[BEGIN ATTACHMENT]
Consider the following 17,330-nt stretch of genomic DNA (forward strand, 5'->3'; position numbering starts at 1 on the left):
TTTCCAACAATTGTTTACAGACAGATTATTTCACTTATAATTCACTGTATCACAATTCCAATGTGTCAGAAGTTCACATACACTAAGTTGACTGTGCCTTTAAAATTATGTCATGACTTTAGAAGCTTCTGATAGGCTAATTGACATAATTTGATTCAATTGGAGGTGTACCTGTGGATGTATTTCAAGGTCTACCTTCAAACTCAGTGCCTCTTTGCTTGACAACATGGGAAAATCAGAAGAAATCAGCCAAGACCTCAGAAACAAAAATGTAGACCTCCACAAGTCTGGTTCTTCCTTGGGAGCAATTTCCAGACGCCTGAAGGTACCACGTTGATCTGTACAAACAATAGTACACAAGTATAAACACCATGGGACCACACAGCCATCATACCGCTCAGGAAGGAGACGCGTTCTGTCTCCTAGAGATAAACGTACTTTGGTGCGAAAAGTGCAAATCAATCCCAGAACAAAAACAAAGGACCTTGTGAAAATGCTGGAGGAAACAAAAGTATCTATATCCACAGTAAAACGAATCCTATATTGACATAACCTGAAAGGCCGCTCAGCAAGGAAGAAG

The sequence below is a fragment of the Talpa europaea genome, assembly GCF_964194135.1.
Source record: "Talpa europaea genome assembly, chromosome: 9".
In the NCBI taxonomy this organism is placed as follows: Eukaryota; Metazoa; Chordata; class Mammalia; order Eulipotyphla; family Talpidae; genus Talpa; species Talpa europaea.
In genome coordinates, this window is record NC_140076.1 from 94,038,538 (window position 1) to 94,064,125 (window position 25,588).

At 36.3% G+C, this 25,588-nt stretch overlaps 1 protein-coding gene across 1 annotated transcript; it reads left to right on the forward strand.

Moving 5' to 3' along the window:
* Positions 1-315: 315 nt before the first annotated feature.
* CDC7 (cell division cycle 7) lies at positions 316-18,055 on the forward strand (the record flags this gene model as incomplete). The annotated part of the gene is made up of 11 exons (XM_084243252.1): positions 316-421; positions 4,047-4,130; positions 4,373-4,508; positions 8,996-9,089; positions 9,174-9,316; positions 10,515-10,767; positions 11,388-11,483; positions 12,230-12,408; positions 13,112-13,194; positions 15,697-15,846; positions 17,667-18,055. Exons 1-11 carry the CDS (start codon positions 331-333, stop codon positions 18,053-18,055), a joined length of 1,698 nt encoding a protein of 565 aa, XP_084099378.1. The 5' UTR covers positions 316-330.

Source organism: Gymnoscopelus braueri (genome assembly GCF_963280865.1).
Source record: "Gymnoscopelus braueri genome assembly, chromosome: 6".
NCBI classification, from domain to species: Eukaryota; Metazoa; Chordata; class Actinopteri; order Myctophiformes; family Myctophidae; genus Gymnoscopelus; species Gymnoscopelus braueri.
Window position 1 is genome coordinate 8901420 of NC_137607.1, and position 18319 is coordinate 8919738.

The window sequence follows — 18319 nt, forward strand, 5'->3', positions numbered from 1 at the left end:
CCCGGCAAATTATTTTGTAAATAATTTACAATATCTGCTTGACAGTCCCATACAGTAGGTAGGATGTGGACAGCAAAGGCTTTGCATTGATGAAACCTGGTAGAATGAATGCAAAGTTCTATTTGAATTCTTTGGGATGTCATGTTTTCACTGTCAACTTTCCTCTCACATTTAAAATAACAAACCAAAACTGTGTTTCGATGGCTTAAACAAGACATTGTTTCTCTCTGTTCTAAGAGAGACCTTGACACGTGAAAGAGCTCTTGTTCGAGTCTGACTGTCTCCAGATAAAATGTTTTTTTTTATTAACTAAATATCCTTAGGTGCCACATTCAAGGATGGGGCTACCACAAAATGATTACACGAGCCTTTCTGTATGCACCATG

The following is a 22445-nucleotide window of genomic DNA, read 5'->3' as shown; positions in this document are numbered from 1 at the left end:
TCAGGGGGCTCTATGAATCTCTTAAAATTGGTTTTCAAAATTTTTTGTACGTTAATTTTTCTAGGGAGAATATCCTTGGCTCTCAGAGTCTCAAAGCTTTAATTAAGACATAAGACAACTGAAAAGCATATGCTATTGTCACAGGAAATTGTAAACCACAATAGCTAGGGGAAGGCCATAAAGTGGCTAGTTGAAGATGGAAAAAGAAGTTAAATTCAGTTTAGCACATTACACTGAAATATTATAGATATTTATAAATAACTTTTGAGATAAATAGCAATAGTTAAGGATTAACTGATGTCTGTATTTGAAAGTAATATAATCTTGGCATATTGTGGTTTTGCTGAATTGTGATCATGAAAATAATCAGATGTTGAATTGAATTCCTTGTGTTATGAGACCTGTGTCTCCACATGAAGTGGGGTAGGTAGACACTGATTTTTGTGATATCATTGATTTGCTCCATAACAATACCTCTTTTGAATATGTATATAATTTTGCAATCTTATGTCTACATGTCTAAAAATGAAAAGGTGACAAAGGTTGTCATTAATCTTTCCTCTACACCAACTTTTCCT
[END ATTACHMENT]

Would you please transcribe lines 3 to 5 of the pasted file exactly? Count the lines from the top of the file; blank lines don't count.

The sequence below is a fragment of the Talpa europaea genome, assembly GCF_964194135.1.
Source record: "Talpa europaea genome assembly, chromosome: 9".
In the NCBI taxonomy this organism is placed as follows: Eukaryota; Metazoa; Chordata; class Mammalia; order Eulipotyphla; family Talpidae; genus Talpa; species Talpa europaea.